Saturday, August 03, 2013

Hairy-brome (Bromopsis ramosa)

Bromopsis ramosa


Hairy-brome, a distinctive, drooping grass of woodland and shady lanes. Now named Bromopsis ramosa; older books call it Bromus ramosus. The genus Bromus is now reserved for smaller annual bromes of the lop-grass type. Anisantha contains the larger annuals such as the ubiquitous Barren Brome. The perennials are in Bromopsis: this species, the much scarcer Lesser Hairy-brome, and the very different-looking Upright Brome.

Bromopsis ramosus has fairly lax leaves, rather like the leaves of the very common False Brome (Brachypodium sylvaticum), but it's a much taller grass, the leaves are broader and the flowerhead is a panicle not a simple raceme. [Compared to the fine specimen here,  individuals in woods are often "starved", i.e. much slighter and with fewer spikelets. ]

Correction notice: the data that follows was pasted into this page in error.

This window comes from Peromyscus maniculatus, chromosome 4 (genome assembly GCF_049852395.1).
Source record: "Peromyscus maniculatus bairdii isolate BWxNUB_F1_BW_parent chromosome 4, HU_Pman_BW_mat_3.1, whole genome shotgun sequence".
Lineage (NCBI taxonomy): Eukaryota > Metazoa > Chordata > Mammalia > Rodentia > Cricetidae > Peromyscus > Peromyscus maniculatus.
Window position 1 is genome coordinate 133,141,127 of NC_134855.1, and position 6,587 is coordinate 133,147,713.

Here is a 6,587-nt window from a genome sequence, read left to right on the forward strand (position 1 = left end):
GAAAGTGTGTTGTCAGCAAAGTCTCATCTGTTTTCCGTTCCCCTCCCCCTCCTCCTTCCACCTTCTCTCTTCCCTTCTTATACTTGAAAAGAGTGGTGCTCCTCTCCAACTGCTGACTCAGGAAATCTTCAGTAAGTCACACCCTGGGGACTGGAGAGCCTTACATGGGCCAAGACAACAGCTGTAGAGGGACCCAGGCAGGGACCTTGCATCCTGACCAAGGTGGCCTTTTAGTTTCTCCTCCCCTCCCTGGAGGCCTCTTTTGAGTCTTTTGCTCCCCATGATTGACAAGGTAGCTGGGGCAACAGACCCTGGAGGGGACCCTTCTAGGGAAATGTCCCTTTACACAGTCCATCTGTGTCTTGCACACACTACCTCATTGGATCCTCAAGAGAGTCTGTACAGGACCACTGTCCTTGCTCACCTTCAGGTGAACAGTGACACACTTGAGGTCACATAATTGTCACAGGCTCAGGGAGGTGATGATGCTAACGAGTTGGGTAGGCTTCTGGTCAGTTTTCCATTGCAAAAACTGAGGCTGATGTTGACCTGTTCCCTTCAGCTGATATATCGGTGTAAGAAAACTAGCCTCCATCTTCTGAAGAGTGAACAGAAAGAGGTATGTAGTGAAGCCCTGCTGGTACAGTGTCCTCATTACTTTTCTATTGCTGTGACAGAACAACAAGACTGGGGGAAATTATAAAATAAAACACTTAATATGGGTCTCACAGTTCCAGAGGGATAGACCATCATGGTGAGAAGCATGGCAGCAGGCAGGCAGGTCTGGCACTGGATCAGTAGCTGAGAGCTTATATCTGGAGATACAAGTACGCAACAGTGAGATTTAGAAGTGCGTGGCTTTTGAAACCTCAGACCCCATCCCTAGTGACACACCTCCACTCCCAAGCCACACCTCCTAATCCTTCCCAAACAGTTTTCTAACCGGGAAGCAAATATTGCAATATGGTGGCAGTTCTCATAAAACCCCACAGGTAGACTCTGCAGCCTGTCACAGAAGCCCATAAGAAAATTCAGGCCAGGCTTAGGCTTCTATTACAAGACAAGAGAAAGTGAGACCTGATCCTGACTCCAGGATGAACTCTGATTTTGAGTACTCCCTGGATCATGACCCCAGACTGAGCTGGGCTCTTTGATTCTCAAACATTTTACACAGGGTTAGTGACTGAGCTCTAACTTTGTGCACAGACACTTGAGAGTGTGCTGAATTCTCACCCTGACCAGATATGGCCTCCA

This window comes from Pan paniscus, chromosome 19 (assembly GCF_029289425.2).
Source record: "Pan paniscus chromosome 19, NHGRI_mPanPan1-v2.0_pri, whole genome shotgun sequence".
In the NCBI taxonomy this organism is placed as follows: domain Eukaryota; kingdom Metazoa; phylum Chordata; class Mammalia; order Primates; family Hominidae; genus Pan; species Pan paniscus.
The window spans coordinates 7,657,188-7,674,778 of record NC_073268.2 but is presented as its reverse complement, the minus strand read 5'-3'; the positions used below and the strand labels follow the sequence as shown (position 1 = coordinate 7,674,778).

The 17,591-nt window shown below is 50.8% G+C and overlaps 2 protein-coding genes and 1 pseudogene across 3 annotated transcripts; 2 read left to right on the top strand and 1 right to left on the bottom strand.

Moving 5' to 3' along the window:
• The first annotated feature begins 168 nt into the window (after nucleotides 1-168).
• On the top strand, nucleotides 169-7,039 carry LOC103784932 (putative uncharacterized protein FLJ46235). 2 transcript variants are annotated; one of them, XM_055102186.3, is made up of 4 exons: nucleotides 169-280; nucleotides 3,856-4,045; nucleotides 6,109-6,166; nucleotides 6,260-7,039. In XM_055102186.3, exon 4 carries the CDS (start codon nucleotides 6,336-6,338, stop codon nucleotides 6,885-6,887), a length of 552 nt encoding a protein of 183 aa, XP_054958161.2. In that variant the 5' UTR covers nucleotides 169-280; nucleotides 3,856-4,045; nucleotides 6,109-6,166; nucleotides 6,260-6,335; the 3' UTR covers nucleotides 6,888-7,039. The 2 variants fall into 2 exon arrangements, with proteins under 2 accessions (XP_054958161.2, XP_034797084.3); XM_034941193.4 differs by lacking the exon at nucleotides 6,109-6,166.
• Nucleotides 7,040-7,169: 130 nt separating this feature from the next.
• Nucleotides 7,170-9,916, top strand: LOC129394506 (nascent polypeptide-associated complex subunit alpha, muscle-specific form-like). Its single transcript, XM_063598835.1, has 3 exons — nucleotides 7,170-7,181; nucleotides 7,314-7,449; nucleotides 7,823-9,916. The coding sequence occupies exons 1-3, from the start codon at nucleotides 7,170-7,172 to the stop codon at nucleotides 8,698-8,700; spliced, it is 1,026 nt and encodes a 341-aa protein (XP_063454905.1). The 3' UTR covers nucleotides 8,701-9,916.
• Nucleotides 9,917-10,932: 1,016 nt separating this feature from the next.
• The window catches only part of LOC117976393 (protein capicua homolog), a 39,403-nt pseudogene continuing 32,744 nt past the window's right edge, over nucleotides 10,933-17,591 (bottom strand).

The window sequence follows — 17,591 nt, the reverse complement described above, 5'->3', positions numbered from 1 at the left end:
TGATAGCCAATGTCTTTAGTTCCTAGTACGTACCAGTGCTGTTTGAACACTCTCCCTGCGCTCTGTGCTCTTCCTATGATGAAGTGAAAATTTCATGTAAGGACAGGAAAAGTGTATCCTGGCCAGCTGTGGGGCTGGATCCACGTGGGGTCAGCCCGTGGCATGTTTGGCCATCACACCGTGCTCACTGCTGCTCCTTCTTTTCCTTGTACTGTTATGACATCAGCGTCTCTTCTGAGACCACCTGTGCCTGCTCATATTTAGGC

My fondness for this plant is mainly to do with it flowering so late. By August there are not many new plants to see around Frome; it's a good time of year for getting up a mountain, or down to the coast. But that's not always possible, so the local newbies (Perennial Sow-thistle, Woolly Thistle,  Common Fleabane) always get a lot of my attention.


Bromopsis ramosa, panicle



Bromopsis ramosa, spikelets


Bromopsis ramosa, leaf-sheath


As if the drooping panicles weren't enough to identify it, the hairy sheath below the blade is pretty distinctive too.

Labels: ,

0 Comments:

Post a Comment

<< Home

Nature Blog Network